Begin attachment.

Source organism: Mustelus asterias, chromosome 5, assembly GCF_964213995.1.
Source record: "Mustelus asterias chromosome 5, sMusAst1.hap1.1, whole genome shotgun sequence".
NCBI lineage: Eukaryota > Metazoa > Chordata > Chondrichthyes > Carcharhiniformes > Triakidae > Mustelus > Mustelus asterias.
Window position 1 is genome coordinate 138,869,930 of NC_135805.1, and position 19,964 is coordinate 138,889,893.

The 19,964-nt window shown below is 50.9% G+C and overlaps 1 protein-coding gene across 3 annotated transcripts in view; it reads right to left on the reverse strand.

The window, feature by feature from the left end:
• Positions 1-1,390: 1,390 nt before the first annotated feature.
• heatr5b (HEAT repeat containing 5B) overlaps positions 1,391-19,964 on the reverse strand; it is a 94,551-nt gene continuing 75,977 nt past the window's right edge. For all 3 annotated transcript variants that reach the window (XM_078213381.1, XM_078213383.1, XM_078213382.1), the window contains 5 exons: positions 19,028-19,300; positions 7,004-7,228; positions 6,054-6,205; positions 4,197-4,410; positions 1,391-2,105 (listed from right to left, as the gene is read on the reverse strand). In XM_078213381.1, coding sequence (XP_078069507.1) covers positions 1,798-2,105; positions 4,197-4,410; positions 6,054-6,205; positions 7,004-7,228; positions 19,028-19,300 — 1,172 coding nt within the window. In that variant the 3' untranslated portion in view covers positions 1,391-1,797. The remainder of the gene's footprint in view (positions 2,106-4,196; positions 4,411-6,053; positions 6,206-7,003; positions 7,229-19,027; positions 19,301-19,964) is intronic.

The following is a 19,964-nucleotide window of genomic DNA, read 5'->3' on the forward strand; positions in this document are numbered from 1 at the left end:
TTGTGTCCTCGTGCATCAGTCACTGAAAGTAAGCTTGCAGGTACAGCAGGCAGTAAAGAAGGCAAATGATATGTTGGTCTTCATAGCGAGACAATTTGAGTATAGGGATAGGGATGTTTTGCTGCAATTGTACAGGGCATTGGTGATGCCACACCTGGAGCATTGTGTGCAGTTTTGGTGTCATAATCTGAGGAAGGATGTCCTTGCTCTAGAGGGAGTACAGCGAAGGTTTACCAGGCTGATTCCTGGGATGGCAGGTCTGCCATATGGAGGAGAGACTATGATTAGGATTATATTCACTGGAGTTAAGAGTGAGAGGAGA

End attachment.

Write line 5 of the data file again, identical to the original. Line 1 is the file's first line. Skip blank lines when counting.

The 19,964-nt window shown below is 50.9% G+C and overlaps 1 protein-coding gene across 3 annotated transcripts in view; it reads right to left on the reverse strand.